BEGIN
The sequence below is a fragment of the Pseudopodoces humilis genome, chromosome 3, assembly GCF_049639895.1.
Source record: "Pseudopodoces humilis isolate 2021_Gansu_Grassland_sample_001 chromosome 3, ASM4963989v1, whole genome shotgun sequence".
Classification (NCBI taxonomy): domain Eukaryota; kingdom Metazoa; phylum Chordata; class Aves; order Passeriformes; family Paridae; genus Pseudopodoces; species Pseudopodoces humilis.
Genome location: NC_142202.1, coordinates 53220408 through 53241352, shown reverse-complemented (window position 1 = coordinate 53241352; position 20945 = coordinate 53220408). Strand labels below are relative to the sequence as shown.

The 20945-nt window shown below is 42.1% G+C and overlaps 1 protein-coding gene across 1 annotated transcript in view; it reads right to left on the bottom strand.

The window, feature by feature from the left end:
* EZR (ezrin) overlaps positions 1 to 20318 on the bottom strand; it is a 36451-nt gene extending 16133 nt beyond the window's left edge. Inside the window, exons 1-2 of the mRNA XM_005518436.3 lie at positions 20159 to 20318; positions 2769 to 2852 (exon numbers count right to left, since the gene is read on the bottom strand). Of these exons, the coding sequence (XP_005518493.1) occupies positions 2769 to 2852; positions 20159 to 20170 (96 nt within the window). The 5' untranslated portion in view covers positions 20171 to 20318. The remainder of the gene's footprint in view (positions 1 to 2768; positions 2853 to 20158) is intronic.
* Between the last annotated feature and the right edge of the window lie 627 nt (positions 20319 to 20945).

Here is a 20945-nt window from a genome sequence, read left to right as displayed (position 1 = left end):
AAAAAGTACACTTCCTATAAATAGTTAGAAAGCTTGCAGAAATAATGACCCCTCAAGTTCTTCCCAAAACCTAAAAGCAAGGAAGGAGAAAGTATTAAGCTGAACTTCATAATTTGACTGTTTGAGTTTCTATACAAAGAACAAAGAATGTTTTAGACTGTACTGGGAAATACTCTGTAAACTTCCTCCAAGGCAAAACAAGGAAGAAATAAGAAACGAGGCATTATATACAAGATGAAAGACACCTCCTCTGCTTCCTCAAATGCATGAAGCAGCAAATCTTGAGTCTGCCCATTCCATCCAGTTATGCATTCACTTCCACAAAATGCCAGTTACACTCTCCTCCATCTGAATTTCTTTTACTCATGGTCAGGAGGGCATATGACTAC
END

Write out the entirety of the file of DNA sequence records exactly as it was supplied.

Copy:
The sequence below is a fragment of the Pseudopodoces humilis genome, chromosome 3, assembly GCF_049639895.1.
Source record: "Pseudopodoces humilis isolate 2021_Gansu_Grassland_sample_001 chromosome 3, ASM4963989v1, whole genome shotgun sequence".
Classification (NCBI taxonomy): domain Eukaryota; kingdom Metazoa; phylum Chordata; class Aves; order Passeriformes; family Paridae; genus Pseudopodoces; species Pseudopodoces humilis.
Genome location: NC_142202.1, coordinates 53220408 through 53241352, shown reverse-complemented (window position 1 = coordinate 53241352; position 20945 = coordinate 53220408). Strand labels below are relative to the sequence as shown.

The 20945-nt window shown below is 42.1% G+C and overlaps 1 protein-coding gene across 1 annotated transcript in view; it reads right to left on the bottom strand.

The window, feature by feature from the left end:
* EZR (ezrin) overlaps positions 1 to 20318 on the bottom strand; it is a 36451-nt gene extending 16133 nt beyond the window's left edge. Inside the window, exons 1-2 of the mRNA XM_005518436.3 lie at positions 20159 to 20318; positions 2769 to 2852 (exon numbers count right to left, since the gene is read on the bottom strand). Of these exons, the coding sequence (XP_005518493.1) occupies positions 2769 to 2852; positions 20159 to 20170 (96 nt within the window). The 5' untranslated portion in view covers positions 20171 to 20318. The remainder of the gene's footprint in view (positions 1 to 2768; positions 2853 to 20158) is intronic.
* Between the last annotated feature and the right edge of the window lie 627 nt (positions 20319 to 20945).

Here is a 20945-nt window from a genome sequence, read left to right as displayed (position 1 = left end):
AAAAAGTACACTTCCTATAAATAGTTAGAAAGCTTGCAGAAATAATGACCCCTCAAGTTCTTCCCAAAACCTAAAAGCAAGGAAGGAGAAAGTATTAAGCTGAACTTCATAATTTGACTGTTTGAGTTTCTATACAAAGAACAAAGAATGTTTTAGACTGTACTGGGAAATACTCTGTAAACTTCCTCCAAGGCAAAACAAGGAAGAAATAAGAAACGAGGCATTATATACAAGATGAAAGACACCTCCTCTGCTTCCTCAAATGCATGAAGCAGCAAATCTTGAGTCTGCCCATTCCATCCAGTTATGCATTCACTTCCACAAAATGCCAGTTACACTCTCCTCCATCTGAATTTCTTTTACTCATGGTCAGGAGGGCATATGACTAC